Prostate Specific Antigen

Inaccurate Blood Test Versus Lifesaving Screening Tool

– By William M. Figlesthaler, M.D. –

prostate cancerProstate cancer screening has received a great deal of press over the past decade or two. The introduction of the prostate specific antigen blood test (PSA) in the late ’80s has resulted in a significant number of prostate cancers being diagnosed at early clinical stages. In fact, each year over 200,000 cases of prostate cancer are diagnosed in the United States alone and over 30,000 men die of this disease annually.

Early Diagnosis is Key
Early diagnosis is a key ingredient to successful cure rates with decreased morbidity. Current knowledge on how to use PSA values to determine which men need urological evaluation is vitally important to primary care providers, especially when dealing with healthy males between the ages of 40 and 80 years of age.

It was once considered standard of care to interpret any PSA reading between zero and 4.0ng/dl as normal. Fluctuations within this range were given little if any significance. In addition, levels as high as 6.5ng/dl were even considered acceptable in men over the age of 70 at one time. Using these parameters was successful in minimizing the “over diagnosis” of prostate cancer in elderly males with clinically insignificant prostate cancers. Unfortunately, many younger patients with more aggressive cancers were left undiagnosed until they had non-organ-confined disease, which negatively impacts cure rates as well as morbidity of treatment.

In addition to the total PSA blood test, free PSA testing may be used to increase the specificity of a borderline or high PSA result (4-10ng/dl). Free PSA is reported as a percentage of the total PSA, and represents the fraction of serum PSA that is unbound to a carrier protein. Patients with prostate cancer have less free PSA.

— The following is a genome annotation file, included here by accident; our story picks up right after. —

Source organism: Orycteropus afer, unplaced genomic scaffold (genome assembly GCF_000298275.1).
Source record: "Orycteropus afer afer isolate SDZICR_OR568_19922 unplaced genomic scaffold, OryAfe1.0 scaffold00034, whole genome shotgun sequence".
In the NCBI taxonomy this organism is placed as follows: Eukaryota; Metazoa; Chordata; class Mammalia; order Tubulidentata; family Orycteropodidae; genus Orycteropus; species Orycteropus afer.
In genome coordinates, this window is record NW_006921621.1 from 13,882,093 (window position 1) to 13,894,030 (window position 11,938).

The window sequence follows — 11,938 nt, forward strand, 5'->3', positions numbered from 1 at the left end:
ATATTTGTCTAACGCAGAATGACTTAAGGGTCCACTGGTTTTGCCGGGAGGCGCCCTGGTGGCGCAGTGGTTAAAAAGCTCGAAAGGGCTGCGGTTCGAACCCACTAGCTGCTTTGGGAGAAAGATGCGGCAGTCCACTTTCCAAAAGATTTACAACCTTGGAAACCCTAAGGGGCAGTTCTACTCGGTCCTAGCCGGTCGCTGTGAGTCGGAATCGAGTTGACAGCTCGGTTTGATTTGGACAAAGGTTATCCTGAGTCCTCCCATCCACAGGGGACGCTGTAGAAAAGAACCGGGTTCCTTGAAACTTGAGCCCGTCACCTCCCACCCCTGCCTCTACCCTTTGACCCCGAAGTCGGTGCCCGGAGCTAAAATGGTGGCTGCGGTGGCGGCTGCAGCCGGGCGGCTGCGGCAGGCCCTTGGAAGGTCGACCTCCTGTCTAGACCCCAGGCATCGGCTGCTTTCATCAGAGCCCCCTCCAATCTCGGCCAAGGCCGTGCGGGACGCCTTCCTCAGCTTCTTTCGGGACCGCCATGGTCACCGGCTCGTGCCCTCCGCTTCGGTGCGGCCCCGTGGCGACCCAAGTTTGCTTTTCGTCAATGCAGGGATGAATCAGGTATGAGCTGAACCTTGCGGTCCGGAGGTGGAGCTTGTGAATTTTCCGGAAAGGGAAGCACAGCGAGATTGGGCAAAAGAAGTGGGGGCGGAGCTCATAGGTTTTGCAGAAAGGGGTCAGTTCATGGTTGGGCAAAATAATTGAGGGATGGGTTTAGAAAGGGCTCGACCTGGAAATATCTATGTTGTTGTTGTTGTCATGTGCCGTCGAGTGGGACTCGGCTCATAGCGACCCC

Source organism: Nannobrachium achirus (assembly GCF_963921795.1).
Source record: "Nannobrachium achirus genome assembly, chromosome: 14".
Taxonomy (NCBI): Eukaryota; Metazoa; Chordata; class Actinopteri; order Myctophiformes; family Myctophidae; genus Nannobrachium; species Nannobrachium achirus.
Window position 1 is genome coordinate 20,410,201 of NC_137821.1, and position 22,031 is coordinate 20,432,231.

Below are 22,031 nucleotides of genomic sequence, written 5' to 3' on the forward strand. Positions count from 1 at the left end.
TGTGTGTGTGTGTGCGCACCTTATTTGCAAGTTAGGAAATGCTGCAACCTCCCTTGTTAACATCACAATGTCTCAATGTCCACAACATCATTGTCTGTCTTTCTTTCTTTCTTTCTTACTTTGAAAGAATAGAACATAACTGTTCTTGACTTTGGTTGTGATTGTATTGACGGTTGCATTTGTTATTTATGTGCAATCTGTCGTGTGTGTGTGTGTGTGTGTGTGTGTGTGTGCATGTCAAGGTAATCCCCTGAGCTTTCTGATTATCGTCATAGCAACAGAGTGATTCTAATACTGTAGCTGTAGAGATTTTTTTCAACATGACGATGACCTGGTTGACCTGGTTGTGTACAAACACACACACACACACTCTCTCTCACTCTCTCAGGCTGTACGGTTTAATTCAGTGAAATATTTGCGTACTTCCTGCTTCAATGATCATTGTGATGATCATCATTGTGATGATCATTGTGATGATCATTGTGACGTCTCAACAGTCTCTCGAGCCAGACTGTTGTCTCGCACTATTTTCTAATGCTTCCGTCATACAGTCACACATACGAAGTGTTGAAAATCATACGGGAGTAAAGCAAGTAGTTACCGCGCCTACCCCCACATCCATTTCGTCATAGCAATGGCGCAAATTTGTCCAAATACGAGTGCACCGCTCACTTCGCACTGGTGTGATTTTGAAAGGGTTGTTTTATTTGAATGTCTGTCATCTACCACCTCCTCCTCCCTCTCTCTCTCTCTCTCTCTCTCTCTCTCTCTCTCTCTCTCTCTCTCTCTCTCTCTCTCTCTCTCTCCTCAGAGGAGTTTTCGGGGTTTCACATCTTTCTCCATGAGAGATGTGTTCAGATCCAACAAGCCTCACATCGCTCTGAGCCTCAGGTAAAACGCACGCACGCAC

Guidelines for Interpreting PSA Values in the Screening for Prostate Cancer
The following guidelines represent the current standard for interpreting PSA values in the screening of men for prostate cancer. It is important to include in this discussion the necessity of the digital rectal exam which if abnormal must be evaluated, regardless of the PSA result:

  • PSA levels over 2.0ng/dl in males under the age of 50 and PSA levels over 2.5ng/dl in males under the age of 60 should be considered abnormal.
  • PSA levels over 4.0 ng/dl should always be considered abnormal and warrant urological evaluation.
  • An increase in PSA (PSA velocity) of 0.7ng/dl over an 18-month time span should be considered significant, even if within the normal range for PSA (0-4ng/dl).
  • Free PSA levels below 10% indicate a significant risk for prostate cancer.
  • PSA levels should be considered inaccurate if obtained in the presence of a urinary tract infection, prostatitis or after a traumatic foley catheter placement. A period of four to six weeks after treatment should be sufficient to allow the PSA to return to baseline.
  • 5-a-reductase inhibitors such as Proscar or Avodart lower the PSA by 50% over a six-month period of time, and discontinuing these medications will result in the return to the baseline PSA reading over a similar time frame. Therefore, a patient who is started on Avodart, takes it as directed and then has a similar PSA reading a year later should be referred for urological evaluation and possible prostate biopsy. It is important to question patients who are prescribed these medications regarding treatment compliance when interpreting their PSA values.

PSA Blood Test is a Valuable Adjunct to Digital Rectal Exam
In summary, the PSA blood test is a valuable adjunct to the annual digital rectal examination. In order to maximize the benefit of PSA, it is essential to properly interpret the result as it relates to the patient’s age, velocity of change and other factors, which could alter the PSA value such as infection, trauma or medications. The primary care provider is the first responder when it comes to determining when a patient may be at an elevated risk for prostate cancer based upon annual screening. Both the digital rectal exam and the PSA blood test are necessary to properly screen male patients for prostate cancer. Urological referral should be considered whenever there is a question of an abnormal PSA or digital rectal examination.

Specialists in Urology
239-434-6300

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